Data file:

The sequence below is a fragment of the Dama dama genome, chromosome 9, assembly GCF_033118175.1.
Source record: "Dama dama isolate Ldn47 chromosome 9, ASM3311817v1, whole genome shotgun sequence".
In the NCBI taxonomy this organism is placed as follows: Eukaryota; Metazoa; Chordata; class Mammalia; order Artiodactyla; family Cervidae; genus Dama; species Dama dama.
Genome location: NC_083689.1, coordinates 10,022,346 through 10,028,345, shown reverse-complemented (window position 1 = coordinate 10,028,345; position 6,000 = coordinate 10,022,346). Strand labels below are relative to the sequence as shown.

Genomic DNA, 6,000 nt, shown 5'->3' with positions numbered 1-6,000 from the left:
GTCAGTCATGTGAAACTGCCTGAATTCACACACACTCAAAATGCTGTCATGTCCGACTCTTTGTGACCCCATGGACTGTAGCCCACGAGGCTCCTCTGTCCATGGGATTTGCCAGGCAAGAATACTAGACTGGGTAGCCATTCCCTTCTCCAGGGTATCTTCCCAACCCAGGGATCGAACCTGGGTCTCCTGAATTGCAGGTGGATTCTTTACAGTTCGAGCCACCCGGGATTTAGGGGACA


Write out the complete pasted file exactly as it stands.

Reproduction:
The sequence below is a fragment of the Dama dama genome, chromosome 9, assembly GCF_033118175.1.
Source record: "Dama dama isolate Ldn47 chromosome 9, ASM3311817v1, whole genome shotgun sequence".
In the NCBI taxonomy this organism is placed as follows: Eukaryota; Metazoa; Chordata; class Mammalia; order Artiodactyla; family Cervidae; genus Dama; species Dama dama.
Genome location: NC_083689.1, coordinates 10,022,346 through 10,028,345, shown reverse-complemented (window position 1 = coordinate 10,028,345; position 6,000 = coordinate 10,022,346). Strand labels below are relative to the sequence as shown.

Genomic DNA, 6,000 nt, shown 5'->3' with positions numbered 1-6,000 from the left:
GTCAGTCATGTGAAACTGCCTGAATTCACACACACTCAAAATGCTGTCATGTCCGACTCTTTGTGACCCCATGGACTGTAGCCCACGAGGCTCCTCTGTCCATGGGATTTGCCAGGCAAGAATACTAGACTGGGTAGCCATTCCCTTCTCCAGGGTATCTTCCCAACCCAGGGATCGAACCTGGGTCTCCTGAATTGCAGGTGGATTCTTTACAGTTCGAGCCACCCGGGATTTAGGGGACA